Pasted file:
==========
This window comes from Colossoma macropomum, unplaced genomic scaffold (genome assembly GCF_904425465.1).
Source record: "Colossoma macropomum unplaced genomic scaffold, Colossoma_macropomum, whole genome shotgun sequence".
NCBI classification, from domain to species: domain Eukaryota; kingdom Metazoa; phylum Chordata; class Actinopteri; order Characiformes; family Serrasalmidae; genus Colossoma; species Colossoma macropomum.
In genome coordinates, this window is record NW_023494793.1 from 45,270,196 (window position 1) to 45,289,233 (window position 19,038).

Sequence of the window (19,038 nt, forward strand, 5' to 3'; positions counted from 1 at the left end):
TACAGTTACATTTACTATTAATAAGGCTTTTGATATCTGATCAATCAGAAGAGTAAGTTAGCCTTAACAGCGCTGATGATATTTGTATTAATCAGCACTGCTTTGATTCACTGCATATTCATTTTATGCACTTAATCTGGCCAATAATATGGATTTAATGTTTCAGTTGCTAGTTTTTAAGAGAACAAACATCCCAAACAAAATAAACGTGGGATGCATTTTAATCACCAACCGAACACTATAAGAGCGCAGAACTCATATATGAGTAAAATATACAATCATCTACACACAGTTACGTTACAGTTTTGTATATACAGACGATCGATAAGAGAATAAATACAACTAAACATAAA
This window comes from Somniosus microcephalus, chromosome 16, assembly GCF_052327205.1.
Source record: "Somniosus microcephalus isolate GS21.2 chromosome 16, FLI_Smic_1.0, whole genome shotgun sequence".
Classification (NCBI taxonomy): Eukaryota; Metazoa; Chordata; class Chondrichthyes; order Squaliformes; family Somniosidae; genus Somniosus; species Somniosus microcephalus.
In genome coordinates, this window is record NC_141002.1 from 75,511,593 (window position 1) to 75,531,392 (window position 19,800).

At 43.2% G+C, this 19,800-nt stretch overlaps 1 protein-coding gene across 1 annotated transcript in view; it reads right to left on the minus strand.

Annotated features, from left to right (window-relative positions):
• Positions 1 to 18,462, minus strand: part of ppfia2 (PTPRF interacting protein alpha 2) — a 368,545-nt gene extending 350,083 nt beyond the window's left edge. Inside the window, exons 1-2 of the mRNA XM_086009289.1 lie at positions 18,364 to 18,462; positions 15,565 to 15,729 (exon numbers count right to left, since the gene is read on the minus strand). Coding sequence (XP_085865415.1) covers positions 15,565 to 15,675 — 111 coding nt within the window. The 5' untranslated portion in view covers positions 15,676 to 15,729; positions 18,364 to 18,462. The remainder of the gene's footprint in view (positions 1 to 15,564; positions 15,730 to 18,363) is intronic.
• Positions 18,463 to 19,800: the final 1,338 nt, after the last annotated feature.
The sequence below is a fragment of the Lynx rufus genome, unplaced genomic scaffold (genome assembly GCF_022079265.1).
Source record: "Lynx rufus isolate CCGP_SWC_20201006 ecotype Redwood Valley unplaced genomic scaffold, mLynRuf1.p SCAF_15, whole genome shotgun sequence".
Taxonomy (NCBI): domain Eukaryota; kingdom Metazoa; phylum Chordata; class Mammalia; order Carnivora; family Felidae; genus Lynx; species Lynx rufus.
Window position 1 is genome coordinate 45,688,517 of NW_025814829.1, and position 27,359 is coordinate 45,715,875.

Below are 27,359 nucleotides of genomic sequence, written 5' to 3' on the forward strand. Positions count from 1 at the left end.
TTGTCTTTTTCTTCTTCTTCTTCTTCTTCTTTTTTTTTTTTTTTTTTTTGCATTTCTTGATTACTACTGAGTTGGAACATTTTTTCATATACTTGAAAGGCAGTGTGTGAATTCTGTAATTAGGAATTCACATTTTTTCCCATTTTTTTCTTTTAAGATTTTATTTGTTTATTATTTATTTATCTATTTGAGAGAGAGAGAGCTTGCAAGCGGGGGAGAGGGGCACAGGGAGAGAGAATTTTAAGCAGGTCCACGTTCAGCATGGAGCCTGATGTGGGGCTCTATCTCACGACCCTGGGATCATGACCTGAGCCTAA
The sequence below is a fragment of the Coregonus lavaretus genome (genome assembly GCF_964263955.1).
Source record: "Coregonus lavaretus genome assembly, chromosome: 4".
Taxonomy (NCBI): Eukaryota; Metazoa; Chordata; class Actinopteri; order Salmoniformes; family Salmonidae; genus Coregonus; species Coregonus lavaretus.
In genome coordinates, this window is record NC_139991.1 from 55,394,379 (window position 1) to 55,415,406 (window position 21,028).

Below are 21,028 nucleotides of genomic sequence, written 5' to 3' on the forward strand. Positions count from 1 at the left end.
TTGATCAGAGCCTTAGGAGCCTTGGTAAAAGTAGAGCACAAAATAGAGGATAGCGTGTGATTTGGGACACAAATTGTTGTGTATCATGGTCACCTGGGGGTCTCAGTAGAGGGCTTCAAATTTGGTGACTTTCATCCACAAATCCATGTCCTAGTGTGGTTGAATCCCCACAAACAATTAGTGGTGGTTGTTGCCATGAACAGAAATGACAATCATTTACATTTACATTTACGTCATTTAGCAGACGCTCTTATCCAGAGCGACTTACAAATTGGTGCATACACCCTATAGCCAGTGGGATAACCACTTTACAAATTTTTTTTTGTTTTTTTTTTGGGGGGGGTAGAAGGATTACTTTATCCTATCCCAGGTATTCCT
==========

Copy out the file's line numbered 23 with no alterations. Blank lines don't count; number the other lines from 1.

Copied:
Taxonomy (NCBI): Eukaryota; Metazoa; Chordata; class Actinopteri; order Salmoniformes; family Salmonidae; genus Coregonus; species Coregonus lavaretus.